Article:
Partially hydrogenated oil—the primary source of artificial trans fat in processed foods—will disappear from ingredient labels at supermarkets within a matter of years. On Tuesday, the U.S. Food and Drug Administration (FDA) finalized its decision that will require all food manufacturers to remove partially hydrogenated oil from products no later than three years from now. The agency says this type of oil is not fit for human consumption. Under the new regulation, after the compliance period, a company will be required to seek FDA approval if it wishes to include partially hydrogenated oil in a product.
The FDA based its decision on reports from a scientific panel, as well as petitions from citizens. The ban is applicable only to human food, not animal feed. Trans fat is commonly found in foods such as store-bought baked goods, frozen entrées, crackers, frosting and microwave popcorn.
“The FDA’s action on this major source of artificial trans fat demonstrates the agency’s commitment to the heart health of all Americans," the FDA's acting commissioner, Dr. Stephen Ostroff, said in a press statement. "This action is expected to reduce coronary heart disease and prevent thousands of fatal heart attacks every year.”
Trans fat is associated with a number of serious and fatal health conditions, including obesity, increased risk for heart attack, stroke, Type 2 diabetes and depression.
The decision comes two years after the mandate was first proposed by the agency. In November 2013, the FDA requested additional data and research before determining whether to enforce the policy. As a result of this request, the agency says it received over 6,000 comments, including 4,500 form letters and statements from industry and trade associations, consumer and advocacy groups, health profession groups, and state and local governments in support of stricter guidelines for trans fat in food.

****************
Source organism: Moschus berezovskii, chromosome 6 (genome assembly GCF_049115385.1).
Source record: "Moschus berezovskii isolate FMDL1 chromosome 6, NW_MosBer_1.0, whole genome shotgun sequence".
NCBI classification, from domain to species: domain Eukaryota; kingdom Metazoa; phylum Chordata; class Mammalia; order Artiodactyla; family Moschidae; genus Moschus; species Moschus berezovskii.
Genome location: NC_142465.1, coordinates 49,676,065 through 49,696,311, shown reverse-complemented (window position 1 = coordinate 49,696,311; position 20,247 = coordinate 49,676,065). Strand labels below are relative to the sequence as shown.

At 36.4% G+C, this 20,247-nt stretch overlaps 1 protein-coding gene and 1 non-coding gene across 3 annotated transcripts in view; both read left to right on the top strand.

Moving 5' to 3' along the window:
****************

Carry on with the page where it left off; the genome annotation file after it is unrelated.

Since 2006, the FDA has required all food manufacturers to include labels that disclose the amount of trans fat in a given product. According to the agency, trans fat consumption in the U.S. decreased by 78 percent between 2003 and 2012 due to the enforcement of labeling guidelines. But many foods on the market still contain some trans fat, even if it’s not listed on a label. Companies are currently permitted to claim a food has zero trans fat if it contains less than 0.5 grams per serving.
But what often constitutes as a “single serving” is merely only “a taste” to most consumers, says Rebecca Blake, a registered dietician and director of clinical nutrition at Mount Sinai Beth Israel in New York City. “Are people really eating only one cookie or five fries? The servings often add up and the consumer ends up with far more trans fats in their diet than they realize,” says Blake. “The restaurant industry is also very difficult to control in this respect: If a restaurant is frying with a trans fat source, we almost definitely don't know about it.”
Companies will have to comply with the new regulations beginning June 18, 2018.